Comment Re:People Don't Remember (Score 2) 318

It involves you even if you got your kids vaccinated.

No medication is 100% effective. About 2% of recipients fail to develop resistance -- more for patients using "alternative" vaccination schedules. Also for a significant number (about 5%) of patients immunity wanes after about ten years.

What this means is that everybody depends on herd immunity. Unless you've had wild measles, that includes you as an adult who received the vaccination decades ago.

Comment Re:Correlation is not causation (Score 4, Insightful) 293

You are operating under the assumption that people (or even a subset of people) are rational. Here's a simple test: does "gut" instinct play any part at all in your decision making processes? If so, you are at least to some degree irrational. Don't feel bad, you have lots of company: the rest of the human race.

If you look at the historical efforts of venture capitalists, you have to conclude that they're as irrational as anyone else. What injects realism into the process is failure. The thing is, having a bias against female team members doesn't necessarily result in failure. It results in narrowed opportunity for success, but if the rational aspects of the VCs decision processes bias those decisions enough to success, he'll still make money, and he'll feel completely vindicated in his mistaken belief in his rationality.

It's a case of the dog that didn't bark -- in this case the investment that you didn't take that would have made you a ton of money. However, now that this is out, it's possible that some smart VCs will start looking for undervalued opportunities. It will only be a matter of time before we have our first female rock star tech entrepreneur, and that will change things.

Comment Re: It makes sense (Score 1) 879

The medically accepted definition of schizophrenia implies specific things that would interfere with performing certain job duties. If you extend the definition of schizophrenia to include stuff outside those criteria like gender identification, then the use of the label to determine fitness for some particular job logically would have to change from "schizophrenics should not perform this job" to "some kinds of schizophrenics should not perform this job." Because you're no longer talking about the same thing.

There is an ongoing effort in psychology to improve definitions, and it constantly wrestles with the conflicting needs of having to assign a label to every patetient's condition, and knowing what to do when that label applies to someone. Having broad labels makes applying the label easier but it also makes knowing what to do harder. That's why the APA is constantly introducing new conditions nobody has ever heard of, like "dysthymia". Formerly that condition would have been considered "depression", but it turned out the conditions people had that used to be labelled "depression", while in a certain sense analogous, had different implications and had to be approached differently.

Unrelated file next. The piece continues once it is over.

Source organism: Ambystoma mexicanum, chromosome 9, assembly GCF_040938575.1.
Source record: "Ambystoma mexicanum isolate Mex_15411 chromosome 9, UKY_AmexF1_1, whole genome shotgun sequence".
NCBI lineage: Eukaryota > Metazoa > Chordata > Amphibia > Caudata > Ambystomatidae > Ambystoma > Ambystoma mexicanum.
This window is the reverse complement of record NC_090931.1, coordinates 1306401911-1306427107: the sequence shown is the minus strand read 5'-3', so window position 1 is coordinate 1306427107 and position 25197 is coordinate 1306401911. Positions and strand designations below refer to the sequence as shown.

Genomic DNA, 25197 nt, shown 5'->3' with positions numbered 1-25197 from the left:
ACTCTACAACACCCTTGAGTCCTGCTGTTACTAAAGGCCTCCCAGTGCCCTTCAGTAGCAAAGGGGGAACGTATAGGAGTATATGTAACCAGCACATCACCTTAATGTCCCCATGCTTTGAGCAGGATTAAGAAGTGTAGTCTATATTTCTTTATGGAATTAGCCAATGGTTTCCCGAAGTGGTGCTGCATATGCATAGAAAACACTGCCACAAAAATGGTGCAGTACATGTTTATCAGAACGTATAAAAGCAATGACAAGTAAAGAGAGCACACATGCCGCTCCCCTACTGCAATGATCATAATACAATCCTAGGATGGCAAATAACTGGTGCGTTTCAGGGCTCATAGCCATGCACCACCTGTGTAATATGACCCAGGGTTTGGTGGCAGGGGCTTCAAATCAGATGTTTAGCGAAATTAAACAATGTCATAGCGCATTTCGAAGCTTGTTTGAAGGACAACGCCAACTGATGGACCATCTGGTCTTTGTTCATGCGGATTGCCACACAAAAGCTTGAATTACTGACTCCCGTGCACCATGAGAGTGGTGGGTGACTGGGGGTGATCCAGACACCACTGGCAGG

Transgender people used to be given a diagnostic label "schizophrenia", but if you are familiar with abnormal psychology you'll know that that label was hopelessly vague; it threw in people who "felt" an affinity for a different gender with people who heard voices telling them to do things. These are entirely different things, which is why we now have "Gender Dysphoria".

At one time homosexuality was commonly lumped in with hearing voices as "schizophrenia"; this largely predates DSM-1, which thoughtfully (for the time) gave homosexuality its own disease category. Now that a lot more gay people are out, they seem self-evidently normal, except for their sexual preference.

Comment A political issue (Score 2, Interesting) 318

Medically - politically - I have to look at the calendar everyday because it feels like I'm in a time warp and it's really 1917.

We, the USA, are getting dumber.

One thing you have to realize is that political issues are never black-and-white, but there are shades of grey. Issues have both positive *and* negative aspects, and it is up to us to assign an inherent value to the plusses and minuses in each case.

Vaccination in the US is all tangled up with immigration and foreign culture.

Measles is brought in by travellers from foreign countries and spurred mostly by immigration - going to visit relatives back in the home country, or having relatives come to visit. Neither of which is a problem, but it adds a small negative value to unrestricted immigration.

A couple of years ago I read about some Islamic groups in Pakistan who intentionally avoided the (freely offered) polio vaccine, and also avoided having polio-laden children *treated*, thinking that if they could somehow get the children into the US they could attack us that way(*).

A few years earlier I read about a California school system with 7,000 students and only enough money for 5,000 vaccinations, but of those 7,000 students 1,500 were illegals. The controversy was about "who gets the vaccinations", and whether we should put tax-paying citizens at a disadvantage by vaccinating foreign nationals for free.

You could definitely say that people are stupid for not getting vaccinated, but you could also say that curbing immigration would help, immigration adds a burden of cost to our society, and that sometimes other cultures and practices will get in the way.

The stupid answer is to have unlimited immigration and also insufficient funds for vaccination. If we have unlimited immigration, we should absolutely be willing to bear the increased medical costs simply for the protection of our own people.

Whether unlimited immigration is worth the increased costs is now a political issue that you can judge for yourself, and perhaps we should poll the population for consensus. Take all the positives and their inherent value, and compare to the negatives and *those* values.

Vaccination is the correct choice, but it's become partly a political issue.